Larger Than Life: Designing Fall of Cybertron's Set Piece Moments - Features - www.GameInformer.com
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Larger Than Life: Designing Fall of Cybertron's Set Piece Moments

Two competing storytelling philosophies exist in video games. One states that a game should be filled with a series of scripted cutscenes that narrate an overarching plot. The other believes a game should never take control away from a player, thereby creating a kind of simulated fiction where the player is mobile actor. In Transformers: Fall of Cybertron, developer High Moon is aiming for this second approach. It hopes to offer players some measure of control even during scripted sequences. But telling a story this way is no simple task.

Using interactive sequences and allowing players to discover the plot on their own is a lot more work than the traditional approach. “I feel like if you can tell a story in-game then that’s how you should do it,” says High Moon cinematics designer Neil Carter. “One of my favorite games is Out of This World. I loved how they seamlessly integrated cutscenes with gameplay. We’re trying to do more stuff like that in Fall of Cybertron.”

In video games, there is always tension between story and gameplay. Storytelling is traditionally a passive experience, while games are inherently interactive. To help smooth out the integration of these two disparate forms, High Moon starts by looking at the larger story beats and then builds levels around those concepts. “We look at what we absolutely need to tell in our story, and then there is a lot of back and forth between the teams,” Carter says. “Designers approach a game from a standpoint of 'what is fun,' but then we have to steer that back and make sure we’re getting our story across. Making a game is really a lot of back and forth.”

Designers spend a lot of time looking at references during these exchanges, drawing inspiration for how to shape a cohesive story that is also fun to play. “At the time that we started on the Grimlock level the Dead Space 2 demo had just come out, and I told everyone that they had to play the first level of the game,” Carter says. “Because it was scripted, it’s very cinematic, but at the same time they did a lot of things where you’d be walking down the hall and a character would jump out at you and then the camera would zoom around and showcase the animation and sound, but it was all seamless. The player didn’t feel pulled out of the game. That’s good storytelling for games.”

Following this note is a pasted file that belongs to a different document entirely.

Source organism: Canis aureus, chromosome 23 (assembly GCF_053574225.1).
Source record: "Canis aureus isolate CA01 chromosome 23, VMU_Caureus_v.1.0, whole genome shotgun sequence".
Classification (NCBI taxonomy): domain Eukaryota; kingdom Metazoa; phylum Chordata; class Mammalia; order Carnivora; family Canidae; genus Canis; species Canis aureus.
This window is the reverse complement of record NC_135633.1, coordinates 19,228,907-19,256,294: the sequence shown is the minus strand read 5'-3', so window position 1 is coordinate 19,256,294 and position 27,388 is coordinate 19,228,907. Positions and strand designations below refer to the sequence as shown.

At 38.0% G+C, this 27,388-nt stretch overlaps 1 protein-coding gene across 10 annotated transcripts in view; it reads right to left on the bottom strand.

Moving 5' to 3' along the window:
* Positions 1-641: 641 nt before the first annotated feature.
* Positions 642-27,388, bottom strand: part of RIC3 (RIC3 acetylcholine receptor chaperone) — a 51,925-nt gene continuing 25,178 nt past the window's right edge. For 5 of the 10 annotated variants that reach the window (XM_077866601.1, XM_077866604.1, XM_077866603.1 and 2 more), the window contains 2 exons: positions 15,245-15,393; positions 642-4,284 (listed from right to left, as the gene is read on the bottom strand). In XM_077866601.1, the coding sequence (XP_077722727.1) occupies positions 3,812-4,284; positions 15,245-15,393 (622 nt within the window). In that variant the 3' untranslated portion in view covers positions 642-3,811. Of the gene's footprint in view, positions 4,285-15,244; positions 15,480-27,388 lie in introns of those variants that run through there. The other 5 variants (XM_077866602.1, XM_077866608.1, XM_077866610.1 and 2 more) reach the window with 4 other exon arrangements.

One example of how High Moon is integrating story with gameplay takes place when players are first introduced to Grimlock. The Dinobot leader has been captured by Shockwave, and the Decepticon’s experiments have given Grimlock his iconic Tyrannosaurus form. Before meeting Grimlock, however, players spend a level playing as Starscream. This level ends with Starscream entering Shockwave’s lab and taunting Grimlock. Understandably, Starscream’s verbal abuse drives the Dinobot into a fury. At this moment, the player’s control shifts from Starscream to Grimlock, and players wrestle free of Grimlock's bonds and throw Starscream against a nearby computer console. As Grimlock struggles free from his bonds, this miniature story sequence also serves as a tutorial for players on how to use Grimlock in melee combat.

“Originally, Starscream just flew out the window, and then the camera shifted over to Grimlock who then broke free of his bonds,” Carter explains. “But then we thought, ‘Hey we could tutorialize the melee combat, and teach players how to grab enemies and throw them.' So we sort of blocked out their exchange in the game and then layered in the dialogue between the two characters, which really helped flesh out the scene.”

To help further demonstrate how High Moon integrates story with gameplay, programmer Neil Carter gives us a behind-the-scenes look at how levels are laid out and how a player will trigger small scripted moments as they explore the environment below:

Be sure to check out the rest of our month long coverage for Fall of Cyberton at our Transformers hub.

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